August 15, 2005
Southern California home prices rise to new record
By Gina Keating
LOS ANGELES (Reuters) - Home prices in Southern California
rose to a record in July but the pace of gains slowed in San
Diego, considered a bellwether for the region's superheated
of the hottest U.S. housing markets, increased nearly 17
percent in July to $469,000 from $402,000 a year earlier, a
report issued on Monday by DataQuick Information Systems said.
But home prices in San Diego, which led the region's run-up
in prices, rose just 5.1 percent, leading experts to warn that
housing prices could level off in coming months.
"I think it shows that the market here is softening a
little bit," said Alan Gin, an economics professor at
University of San Diego. "San Diego was advancing more rapidly
than other places and we may be topping out first."
Alan Nevin, chief economist for the California Building
Industry Association, said San Diego's prices actually peaked
last summer and fall with frenzied buyers bidding well above
sale prices. Growth in housing prices has been declining across
California since then, he said.
"It means we are going back to normalcy -- 6 to 8 percent
appreciation in a good economy," Nevin said of the report. He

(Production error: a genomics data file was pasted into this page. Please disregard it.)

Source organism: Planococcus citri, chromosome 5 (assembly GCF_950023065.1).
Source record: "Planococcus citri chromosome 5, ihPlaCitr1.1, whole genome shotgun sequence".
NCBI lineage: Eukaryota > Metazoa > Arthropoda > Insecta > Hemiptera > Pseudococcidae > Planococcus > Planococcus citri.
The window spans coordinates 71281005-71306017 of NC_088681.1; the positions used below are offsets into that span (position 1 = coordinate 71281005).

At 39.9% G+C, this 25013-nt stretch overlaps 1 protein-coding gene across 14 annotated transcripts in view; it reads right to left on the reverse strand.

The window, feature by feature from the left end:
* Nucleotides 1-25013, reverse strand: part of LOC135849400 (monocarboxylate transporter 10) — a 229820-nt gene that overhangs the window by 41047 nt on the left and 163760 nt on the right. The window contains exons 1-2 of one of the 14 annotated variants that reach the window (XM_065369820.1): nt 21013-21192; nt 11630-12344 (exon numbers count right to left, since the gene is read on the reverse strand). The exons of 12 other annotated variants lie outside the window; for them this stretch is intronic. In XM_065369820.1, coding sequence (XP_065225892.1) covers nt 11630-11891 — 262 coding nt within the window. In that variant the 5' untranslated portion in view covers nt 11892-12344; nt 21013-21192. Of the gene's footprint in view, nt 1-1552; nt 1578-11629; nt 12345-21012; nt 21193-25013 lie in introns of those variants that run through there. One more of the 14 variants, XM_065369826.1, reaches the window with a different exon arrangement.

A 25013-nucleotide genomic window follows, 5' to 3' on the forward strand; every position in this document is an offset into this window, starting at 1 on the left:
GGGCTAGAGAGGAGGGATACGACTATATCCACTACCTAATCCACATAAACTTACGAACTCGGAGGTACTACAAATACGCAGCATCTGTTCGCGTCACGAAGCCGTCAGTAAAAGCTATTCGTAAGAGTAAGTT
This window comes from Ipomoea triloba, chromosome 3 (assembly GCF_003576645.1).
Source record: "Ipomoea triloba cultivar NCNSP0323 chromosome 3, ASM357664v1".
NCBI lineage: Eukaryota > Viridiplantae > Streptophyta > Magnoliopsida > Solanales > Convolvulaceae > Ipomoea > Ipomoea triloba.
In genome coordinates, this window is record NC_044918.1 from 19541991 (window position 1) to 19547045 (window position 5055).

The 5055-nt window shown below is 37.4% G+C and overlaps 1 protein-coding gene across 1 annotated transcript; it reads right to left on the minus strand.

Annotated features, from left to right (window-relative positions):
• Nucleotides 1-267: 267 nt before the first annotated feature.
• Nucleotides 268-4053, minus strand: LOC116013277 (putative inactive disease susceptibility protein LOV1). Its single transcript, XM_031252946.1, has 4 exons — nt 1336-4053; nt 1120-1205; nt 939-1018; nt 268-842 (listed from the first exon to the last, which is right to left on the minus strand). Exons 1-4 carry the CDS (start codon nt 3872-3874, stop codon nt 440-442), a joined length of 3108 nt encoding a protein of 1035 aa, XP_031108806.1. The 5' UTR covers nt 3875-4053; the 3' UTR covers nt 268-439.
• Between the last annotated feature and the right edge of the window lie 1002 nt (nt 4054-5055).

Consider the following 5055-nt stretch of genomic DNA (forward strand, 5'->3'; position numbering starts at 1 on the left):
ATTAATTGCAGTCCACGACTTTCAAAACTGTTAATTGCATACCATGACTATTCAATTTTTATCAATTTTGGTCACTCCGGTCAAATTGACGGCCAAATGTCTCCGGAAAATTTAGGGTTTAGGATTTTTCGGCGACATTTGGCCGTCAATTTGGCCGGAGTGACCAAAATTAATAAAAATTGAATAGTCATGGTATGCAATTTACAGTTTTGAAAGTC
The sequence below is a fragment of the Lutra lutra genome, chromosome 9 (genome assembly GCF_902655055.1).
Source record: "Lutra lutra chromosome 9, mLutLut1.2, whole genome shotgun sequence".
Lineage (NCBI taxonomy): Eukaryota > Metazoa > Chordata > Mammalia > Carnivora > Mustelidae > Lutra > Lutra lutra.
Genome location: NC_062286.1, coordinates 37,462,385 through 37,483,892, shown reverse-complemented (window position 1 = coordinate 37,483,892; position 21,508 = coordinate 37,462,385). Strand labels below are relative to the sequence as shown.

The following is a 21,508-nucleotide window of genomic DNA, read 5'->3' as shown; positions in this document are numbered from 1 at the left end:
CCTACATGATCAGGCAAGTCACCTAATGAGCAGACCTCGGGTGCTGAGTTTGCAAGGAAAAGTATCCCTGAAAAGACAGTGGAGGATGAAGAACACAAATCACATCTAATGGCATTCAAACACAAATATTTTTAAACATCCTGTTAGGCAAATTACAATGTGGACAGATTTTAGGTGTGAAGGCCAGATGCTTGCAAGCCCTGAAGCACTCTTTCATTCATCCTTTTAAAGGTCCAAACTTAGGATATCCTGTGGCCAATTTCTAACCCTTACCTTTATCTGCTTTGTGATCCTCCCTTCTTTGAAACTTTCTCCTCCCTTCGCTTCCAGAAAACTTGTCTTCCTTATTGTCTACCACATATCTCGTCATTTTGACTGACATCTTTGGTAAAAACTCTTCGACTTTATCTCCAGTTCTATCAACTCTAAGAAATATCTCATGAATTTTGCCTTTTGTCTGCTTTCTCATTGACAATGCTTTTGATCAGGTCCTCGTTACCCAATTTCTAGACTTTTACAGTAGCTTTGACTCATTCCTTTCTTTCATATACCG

doubted, however, that the U.S. market as a whole would see as
dramatic a slowdown.
"The rest of the country never went through what we went
through to begin with," he said.
The other five counties surveyed in the report posted
double-digit gains in housing prices, and all but Orange County
saw fewer homes sold in July than in the previous year.
Home prices in California have almost doubled since 2001,
creating jobs and income but also prompting concern of a
"bubble" among some analysts.
A median-priced house in California in June cost almost
$543,000, more than twice the median price of just under
$219,000 in the United States as a whole.
"We're watching the market carefully for any signs of a
turn, for any signs of the 'bursting bubble' that some analysts
have been predicting. So far we're not seeing anything other
than the normal incremental changes you would expect in the ebb
and flow of a real estate cycle," said Marshall Prentice,
Gin agreed that an imminent sharp drop in prices was
unlikely. "What I don't see is a collapse in pricing. To get a
collapse ... there would have to be a big job loss where people
are forced to put their houses on the market for distress
sales," he said.
The rest of the U.S. housing market could begin to see a
slowing in growth in some markets. The cooling in San Diego
County was driven by rising interest rates, a lack of
affordable housing and a growth in lower-paying jobs, he said.